“I like to gravitate toward people who like to have fun,” Moss said. “That’s what I get out of tea parties. I get such personal satisfaction from them. When you do it over and over again, it becomes second nature to you. It takes all of the stress away. I like when everyone comes in and has so much fun and knowing that they’re going to leave and take something back with them. My tea parties are meant to be over-the-top for something little and intimate. You can’t beat it.”
Peace of Mine
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Two suspects arrested on 36 charges; third issued citation
After executing a search warrant Thursday on a residence at 500 W. Johnston St. in Tarboro, police officers arrested two suspects for possessing a small amount of marijuana and issued a third suspect a citation for possessing a glass pipe to smoke the drugs.
After the marijuana was found, officers notified two of the three suspects that they also had additional warrants on them from the department's "Spring Fling" drug campaign where they had sold marijuana to undercover officers.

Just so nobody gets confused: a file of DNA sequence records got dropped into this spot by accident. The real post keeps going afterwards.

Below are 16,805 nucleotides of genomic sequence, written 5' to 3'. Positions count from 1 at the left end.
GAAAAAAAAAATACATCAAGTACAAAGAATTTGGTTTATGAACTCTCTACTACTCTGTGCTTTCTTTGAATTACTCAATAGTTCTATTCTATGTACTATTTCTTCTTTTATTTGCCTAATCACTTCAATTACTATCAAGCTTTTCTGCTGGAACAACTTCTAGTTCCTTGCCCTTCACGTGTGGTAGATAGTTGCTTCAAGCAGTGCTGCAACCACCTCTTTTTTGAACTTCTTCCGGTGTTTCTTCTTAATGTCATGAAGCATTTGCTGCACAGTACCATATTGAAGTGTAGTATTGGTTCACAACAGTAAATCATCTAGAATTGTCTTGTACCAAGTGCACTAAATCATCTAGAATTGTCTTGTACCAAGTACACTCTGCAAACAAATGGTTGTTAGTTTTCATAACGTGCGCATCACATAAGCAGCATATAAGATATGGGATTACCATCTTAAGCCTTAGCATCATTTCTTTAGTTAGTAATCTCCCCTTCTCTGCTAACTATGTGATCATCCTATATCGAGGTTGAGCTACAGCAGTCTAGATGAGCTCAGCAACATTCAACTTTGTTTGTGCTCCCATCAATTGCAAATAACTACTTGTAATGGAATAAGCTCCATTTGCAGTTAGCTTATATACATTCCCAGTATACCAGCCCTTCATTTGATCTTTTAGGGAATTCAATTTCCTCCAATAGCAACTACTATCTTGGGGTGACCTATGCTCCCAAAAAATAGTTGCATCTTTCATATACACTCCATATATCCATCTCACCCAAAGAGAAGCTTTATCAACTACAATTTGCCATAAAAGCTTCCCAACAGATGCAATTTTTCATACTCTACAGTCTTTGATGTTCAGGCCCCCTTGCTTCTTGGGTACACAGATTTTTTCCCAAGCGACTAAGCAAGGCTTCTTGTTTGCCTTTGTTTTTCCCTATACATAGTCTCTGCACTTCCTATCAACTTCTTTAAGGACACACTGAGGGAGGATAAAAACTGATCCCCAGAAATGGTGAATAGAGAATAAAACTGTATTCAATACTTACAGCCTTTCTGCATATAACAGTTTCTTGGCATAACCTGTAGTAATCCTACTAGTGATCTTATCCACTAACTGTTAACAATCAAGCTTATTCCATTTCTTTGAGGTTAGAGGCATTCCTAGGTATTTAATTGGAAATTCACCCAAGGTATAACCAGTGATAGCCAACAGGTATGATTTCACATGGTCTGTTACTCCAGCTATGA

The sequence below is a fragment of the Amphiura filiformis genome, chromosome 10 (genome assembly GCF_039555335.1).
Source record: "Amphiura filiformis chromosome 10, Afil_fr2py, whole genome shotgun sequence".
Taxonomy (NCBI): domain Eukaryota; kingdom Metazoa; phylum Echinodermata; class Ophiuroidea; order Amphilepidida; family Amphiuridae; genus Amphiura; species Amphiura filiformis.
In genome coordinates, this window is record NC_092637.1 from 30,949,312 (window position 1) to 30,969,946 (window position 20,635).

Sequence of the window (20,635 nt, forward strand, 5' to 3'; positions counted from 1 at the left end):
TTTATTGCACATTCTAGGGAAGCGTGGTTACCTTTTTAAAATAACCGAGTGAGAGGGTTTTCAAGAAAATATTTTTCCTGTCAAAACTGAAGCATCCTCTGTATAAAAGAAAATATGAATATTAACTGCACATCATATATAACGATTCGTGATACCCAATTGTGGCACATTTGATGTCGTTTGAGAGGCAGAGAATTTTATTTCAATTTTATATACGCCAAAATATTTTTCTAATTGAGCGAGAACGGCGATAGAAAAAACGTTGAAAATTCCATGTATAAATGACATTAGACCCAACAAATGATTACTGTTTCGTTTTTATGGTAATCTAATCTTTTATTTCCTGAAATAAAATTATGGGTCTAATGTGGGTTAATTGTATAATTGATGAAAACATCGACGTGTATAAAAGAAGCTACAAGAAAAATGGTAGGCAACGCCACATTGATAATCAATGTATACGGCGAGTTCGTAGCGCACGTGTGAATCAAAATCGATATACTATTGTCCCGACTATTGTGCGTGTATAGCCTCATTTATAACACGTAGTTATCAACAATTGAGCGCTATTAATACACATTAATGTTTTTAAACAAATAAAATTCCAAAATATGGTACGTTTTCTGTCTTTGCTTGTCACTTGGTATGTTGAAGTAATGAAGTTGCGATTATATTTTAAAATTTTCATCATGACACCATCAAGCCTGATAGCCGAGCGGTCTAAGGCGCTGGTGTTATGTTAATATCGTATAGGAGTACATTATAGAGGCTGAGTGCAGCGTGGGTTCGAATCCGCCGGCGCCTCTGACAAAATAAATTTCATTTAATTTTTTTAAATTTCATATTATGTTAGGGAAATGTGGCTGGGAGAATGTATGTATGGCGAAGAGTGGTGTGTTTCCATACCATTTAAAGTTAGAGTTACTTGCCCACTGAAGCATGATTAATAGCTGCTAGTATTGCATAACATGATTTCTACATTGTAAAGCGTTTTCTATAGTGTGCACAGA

Introductory Latin class beginning Tuesday
Want a leg up in a medical terminology course? Anatomy? Physical science? Take a look at Latin, perhaps the best grounding for all education.
Not convinced? Just ask Stephen Herring, instructor of religion, geography, and developmental studies at Edgecombe Community College (ECC). He will teach an Introductory Latin class beginning Tuesday. The class will meet at Fleming 218 on the Tarboro campus.
NTSB wants to lower DWI blood alcohol levels
The National Transportation Safety Board (NTSB) has released a bold set of targeted interventions to put the United States on course to eliminate alcohol-impaired related crashes. They have given recommendations that call for stronger laws, swifter enforcement and expanded use of technology.
Measles cases have state health officials concerned
Twenty-three cases of the measles have been reported in North Carolina in a recent outbreak and has state health officials concerned.
“It (measles) is a highly contagious disease that is spread in the air by coughing and sneezing,” said Susan Rogerson, nursing director at the Edgecombe County Health Department. Outbreaks of measles in the United States are rare because of the measles, mumps and rubella (MMR) vaccine.
County still looking for bids on 41 properties